Once you have identified a local program, contact them directly for more information. They will provide you with the required forms and can answer questions about their specific program.

The information needed to complete an application may include:

  • Completed Head Start Application
  • Verification of your child’s birth
  • Verification of your family’s total income
  • Photo ID of Parent / Guardian
  • Your child’s immunization record and Health Assessment
  • Child’s IEP or CER (if applicable)

** NOTE: Children are entitled to Head Start funding regardless of immigration status.**

Where can I learn more?

  • School District of Philadelphia website
Access to Early Childhood Development Services for Homeless Families with Young Children: An Exploratory Project

This policy brief from the U.S. Department of Health and Human Services' Administration for Children and Families(ACF) summarizes selected literature on homeless families with young children, and incorporates findings from a project prepared for ACF on the challenges facing families with young children who are temporarily staying with others or in motels/hotels. The brief examines the following questions: 1 - What are families' current living arrangements, and do they have alternative plans for shelter if they cannot stay at their current temporary location and are unable to receive the services of a shelter? 2 - What conditions are homeless families and children exposed to when they cannot or do not access the services of a shelter? 3 - To what extent are families knowledgeable about the federally sponsored early childhood support services available to them?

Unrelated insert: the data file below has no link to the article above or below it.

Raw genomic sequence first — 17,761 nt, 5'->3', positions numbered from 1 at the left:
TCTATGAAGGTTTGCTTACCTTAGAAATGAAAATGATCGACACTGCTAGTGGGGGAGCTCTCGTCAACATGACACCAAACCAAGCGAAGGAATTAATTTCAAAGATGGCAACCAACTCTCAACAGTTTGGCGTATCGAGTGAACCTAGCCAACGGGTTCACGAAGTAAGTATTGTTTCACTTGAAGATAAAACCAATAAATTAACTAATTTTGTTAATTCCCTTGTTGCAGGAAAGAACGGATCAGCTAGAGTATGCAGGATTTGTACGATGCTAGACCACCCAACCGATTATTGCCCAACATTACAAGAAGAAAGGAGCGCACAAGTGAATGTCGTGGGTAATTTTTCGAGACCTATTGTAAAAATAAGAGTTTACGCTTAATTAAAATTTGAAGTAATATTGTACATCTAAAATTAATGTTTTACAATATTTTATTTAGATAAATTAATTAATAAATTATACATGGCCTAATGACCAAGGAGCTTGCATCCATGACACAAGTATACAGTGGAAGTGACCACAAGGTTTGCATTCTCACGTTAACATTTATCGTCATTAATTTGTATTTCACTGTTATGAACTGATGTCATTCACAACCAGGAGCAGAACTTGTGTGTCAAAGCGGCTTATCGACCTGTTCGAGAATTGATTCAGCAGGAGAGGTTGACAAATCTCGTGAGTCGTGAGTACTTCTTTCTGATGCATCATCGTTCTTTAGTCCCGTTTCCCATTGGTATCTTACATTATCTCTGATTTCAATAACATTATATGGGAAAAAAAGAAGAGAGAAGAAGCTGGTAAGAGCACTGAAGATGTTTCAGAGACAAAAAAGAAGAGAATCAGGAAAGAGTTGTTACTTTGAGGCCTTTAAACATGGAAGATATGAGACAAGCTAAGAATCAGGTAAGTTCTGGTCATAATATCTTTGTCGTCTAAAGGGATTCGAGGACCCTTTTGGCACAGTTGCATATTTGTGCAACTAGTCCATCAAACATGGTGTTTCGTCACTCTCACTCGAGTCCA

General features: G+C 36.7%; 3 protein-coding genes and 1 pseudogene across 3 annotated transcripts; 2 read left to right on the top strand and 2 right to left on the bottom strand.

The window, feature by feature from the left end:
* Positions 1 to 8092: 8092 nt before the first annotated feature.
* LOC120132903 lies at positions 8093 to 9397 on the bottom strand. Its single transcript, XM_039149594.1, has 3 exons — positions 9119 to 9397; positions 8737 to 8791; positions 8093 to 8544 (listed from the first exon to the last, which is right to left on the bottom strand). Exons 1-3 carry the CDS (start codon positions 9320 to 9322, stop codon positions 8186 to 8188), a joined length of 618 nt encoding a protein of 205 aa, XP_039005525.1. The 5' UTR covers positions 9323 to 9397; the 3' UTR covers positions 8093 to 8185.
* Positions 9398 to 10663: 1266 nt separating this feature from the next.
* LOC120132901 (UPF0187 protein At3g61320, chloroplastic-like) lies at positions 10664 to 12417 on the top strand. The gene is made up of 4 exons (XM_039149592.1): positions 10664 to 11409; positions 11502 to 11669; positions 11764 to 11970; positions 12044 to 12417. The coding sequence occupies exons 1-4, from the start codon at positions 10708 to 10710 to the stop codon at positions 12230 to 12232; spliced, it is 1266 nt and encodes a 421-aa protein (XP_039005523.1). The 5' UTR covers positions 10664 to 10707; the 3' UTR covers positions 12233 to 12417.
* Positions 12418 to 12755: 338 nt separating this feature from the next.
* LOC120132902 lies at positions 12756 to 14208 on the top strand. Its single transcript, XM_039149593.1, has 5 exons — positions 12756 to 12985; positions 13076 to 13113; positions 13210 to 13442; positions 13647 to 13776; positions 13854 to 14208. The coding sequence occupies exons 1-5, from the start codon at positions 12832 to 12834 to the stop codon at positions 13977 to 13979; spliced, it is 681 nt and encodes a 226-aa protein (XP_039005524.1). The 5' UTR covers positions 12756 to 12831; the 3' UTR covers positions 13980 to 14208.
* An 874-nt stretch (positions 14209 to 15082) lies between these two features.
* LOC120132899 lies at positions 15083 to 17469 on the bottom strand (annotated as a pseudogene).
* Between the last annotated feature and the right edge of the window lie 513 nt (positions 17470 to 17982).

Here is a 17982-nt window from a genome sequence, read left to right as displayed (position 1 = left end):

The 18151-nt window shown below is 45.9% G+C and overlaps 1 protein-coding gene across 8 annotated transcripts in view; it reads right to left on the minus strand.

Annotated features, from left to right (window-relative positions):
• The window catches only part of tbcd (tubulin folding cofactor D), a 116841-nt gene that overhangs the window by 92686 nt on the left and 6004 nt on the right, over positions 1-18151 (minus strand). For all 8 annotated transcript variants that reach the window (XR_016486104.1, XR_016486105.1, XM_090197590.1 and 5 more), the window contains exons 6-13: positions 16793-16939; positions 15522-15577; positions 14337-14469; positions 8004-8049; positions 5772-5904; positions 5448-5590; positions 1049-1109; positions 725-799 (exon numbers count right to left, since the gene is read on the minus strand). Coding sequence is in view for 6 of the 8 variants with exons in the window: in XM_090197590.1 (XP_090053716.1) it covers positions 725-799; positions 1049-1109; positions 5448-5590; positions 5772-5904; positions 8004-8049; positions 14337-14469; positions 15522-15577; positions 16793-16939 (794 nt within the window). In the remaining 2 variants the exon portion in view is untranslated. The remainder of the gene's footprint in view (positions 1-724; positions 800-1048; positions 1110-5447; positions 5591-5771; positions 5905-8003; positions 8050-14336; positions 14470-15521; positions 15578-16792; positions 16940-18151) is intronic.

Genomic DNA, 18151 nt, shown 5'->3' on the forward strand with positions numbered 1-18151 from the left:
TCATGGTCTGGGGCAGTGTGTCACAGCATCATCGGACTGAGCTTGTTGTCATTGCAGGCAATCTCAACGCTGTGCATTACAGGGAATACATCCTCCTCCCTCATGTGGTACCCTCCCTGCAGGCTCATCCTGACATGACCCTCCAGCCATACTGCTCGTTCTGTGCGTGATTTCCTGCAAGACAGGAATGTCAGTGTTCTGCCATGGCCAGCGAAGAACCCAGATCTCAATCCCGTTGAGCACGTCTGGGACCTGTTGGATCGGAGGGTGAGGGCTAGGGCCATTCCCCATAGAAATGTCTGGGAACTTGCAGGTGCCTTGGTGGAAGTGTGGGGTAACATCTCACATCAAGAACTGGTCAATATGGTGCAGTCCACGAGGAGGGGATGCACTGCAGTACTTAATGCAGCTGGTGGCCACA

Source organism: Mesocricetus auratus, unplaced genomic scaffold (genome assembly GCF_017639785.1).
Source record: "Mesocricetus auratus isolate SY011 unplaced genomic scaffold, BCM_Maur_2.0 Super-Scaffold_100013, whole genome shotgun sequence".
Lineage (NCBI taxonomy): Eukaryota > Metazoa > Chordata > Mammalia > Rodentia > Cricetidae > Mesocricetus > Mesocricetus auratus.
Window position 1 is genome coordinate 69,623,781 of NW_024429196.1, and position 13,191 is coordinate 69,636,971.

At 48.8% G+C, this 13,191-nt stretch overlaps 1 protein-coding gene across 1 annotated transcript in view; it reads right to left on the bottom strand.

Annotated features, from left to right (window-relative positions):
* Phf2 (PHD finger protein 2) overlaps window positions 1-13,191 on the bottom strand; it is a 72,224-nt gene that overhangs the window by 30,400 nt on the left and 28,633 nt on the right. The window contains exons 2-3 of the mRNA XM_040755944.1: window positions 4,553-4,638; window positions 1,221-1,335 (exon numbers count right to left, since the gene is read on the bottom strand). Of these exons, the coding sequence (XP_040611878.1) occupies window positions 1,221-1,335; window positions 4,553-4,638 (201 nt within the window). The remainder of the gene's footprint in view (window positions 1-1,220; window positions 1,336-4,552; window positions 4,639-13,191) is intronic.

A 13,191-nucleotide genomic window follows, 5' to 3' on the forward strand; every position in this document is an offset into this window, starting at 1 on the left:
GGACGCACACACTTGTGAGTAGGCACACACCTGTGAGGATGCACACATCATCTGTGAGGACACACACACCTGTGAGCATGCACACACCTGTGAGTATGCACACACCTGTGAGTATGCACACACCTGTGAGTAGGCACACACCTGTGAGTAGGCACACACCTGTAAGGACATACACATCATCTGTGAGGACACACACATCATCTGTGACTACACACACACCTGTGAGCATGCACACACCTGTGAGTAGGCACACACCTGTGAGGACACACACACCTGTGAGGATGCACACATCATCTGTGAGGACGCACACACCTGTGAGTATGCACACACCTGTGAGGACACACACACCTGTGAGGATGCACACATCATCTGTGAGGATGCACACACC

Download the Access to Early Childhood Development Services for Homeless Families with Young Children: An Exploratory Project.

Birth to 5: Watch Me Thrive!

Birth to 5: Watch Me Thrive! is a coordinated federal initiative to encourage healthy child development, universal developmental and behavioral screening for children, and support for families and providers caring for young children. The initiative consolidates materials from a wide array of federal agencies and non-federal partners, and includes tools designed specifically for a variety of audiences, including housing and homeless shelter providers.
Visit the Birth to 5: Watch Me Thrive! website.

Building Partnerships to Address Family Homelessness

This resource from the U.S. Department of Health and Human Services' Administration for Children and Families provides background information on Head Start and Early Head Start programs, shares highlights of how strong partnerships have addressed family homelessness, offers resources to encourage Head Start grantees and housing service providers to work together to expand services for children experiencing or at-risk of experiencing homelessness, and presents resources to help providers connect families to other services they may need.
Download Building Partnerships to Address Family Homelessness.

ChildCare.gov